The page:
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Longing after God; or The Love of God Better than Life

Representative Text

Great God, indulge my heartfelt claim:
be now my hope, my joy, my rest;
the glories that compose your name
shall all engage to make me blest.
O great and good, O just and wise,
my Father, my all-loving God!
And I am yours by sacred ties;
an heir, a servant of your word.

With heart, and eyes, and lifted hands,
I long for you, to you I look,
as travelers, in earth’s thirsty lands,
yearn for a cooling water-brook.
With eager feet I would appear
among your saints, to seek your face;
for I have seen your glory there,
and felt the power of sovereign grace.

Amid the wakeful hours of night,
when busy cares afflict my head,
one thought of you gives new delight,
and adds great comfort to my bed.
I'll lift my hands, I'll raise my voice,
while I have breath to pray or praise;
this work shall make my heart rejoice
for all the hours of all my days.

Source: In Melody and Songs: hymns from the Psalm versions of Isaac Watts #25

Author: Isaac Watts

Isaac Watts was the son of a schoolmaster, and was born in Southampton, July 17, 1674. He is said to have shown remarkable precocity in childhood, beginning the study of Latin, in his fourth year, and writing respectable verses at the age of seven. At the age of sixteen, he went to London to study in the Academy of the Rev. Thomas Rowe, an Independent minister. In 1698, he became assistant minister of the Independent Church, Berry St., London. In 1702, he became pastor. In 1712, he accepted an invitation to visit Sir Thomas Abney, at his residence of Abney Park, and at Sir Thomas' pressing request, made it his home for the remainder of his life. It was a residence most favourable for his health, and for the prosecution of his literary… Go to person page >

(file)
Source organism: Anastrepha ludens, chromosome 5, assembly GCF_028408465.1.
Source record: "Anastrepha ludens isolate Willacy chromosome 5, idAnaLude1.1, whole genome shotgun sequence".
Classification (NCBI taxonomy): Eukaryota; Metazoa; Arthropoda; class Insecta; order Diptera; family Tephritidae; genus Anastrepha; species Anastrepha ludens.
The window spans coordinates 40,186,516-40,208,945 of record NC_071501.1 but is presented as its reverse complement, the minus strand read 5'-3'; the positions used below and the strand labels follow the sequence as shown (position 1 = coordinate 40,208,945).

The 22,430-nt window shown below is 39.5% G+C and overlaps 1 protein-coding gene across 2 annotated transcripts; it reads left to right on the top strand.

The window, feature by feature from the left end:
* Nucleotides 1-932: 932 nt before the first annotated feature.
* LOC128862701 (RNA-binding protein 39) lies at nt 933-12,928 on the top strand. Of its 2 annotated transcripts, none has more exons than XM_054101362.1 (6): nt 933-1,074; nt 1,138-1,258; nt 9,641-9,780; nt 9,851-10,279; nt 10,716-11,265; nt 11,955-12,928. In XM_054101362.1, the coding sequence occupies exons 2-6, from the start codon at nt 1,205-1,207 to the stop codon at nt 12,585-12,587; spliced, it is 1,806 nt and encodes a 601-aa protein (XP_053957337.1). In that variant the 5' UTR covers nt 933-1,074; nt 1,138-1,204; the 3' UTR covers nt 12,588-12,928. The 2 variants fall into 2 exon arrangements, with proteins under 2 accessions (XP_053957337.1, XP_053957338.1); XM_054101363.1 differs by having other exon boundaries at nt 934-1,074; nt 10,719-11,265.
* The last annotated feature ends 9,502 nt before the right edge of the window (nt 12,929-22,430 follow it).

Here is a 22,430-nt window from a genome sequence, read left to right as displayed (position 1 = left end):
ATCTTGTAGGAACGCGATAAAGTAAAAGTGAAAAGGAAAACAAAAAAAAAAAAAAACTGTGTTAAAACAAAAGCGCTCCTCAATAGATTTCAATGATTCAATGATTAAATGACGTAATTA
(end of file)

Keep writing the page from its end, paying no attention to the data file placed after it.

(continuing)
Text Information

First Line: Great God, indulge my humble claim
Title: Longing after God; or The Love of God Better than Life
Author: Isaac Watts
Language: English
Copyright: Public Domain


Great God, indulge my humble claim. I. Watts. [Psalm lxiii.] First published in his Psalms of David, &c, 1719 in 8 stanzas of 4 lines, and headed, "Longing after God; or, The Love of God better than life." In modern hymn-books it is given as follows:—
1. The original text in full in a limited number of collections.
2. The cento given in some of the Methodist hymn-books. This is composed of stanzas i.-iii., vi., viii. These stanzas, much altered, were given in J. Wesley's Psalms & Hymns, 1741, and later editions. They were again altered, and in this last revised form were included in the Supplement to the Wesleyan Hymn Book, 1830, as No. 597 (revised edition 1875, No. 577).
3. Centos of various lengths from the original, all beginning with stanza i.
4. The cento, No. 83, in the New Congregational Hymn Book, 1859: "Great God, permit my humble claim."
In one or more of these various forms this hymn is in common use in all English-speaking countries.

--John Julian, Dictionary of Hymnology (1907)



The Cyber Hymnal #2021
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  • Noteworthy Composer score (NWC)
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Instances (1 - 4 of 4)

Church Hymnal, Mennonite #11


In Melody and Songs #25


The Cyber Hymnal #2021

The Harmonia Sacra #74B

Include 264 pre-1979 instances
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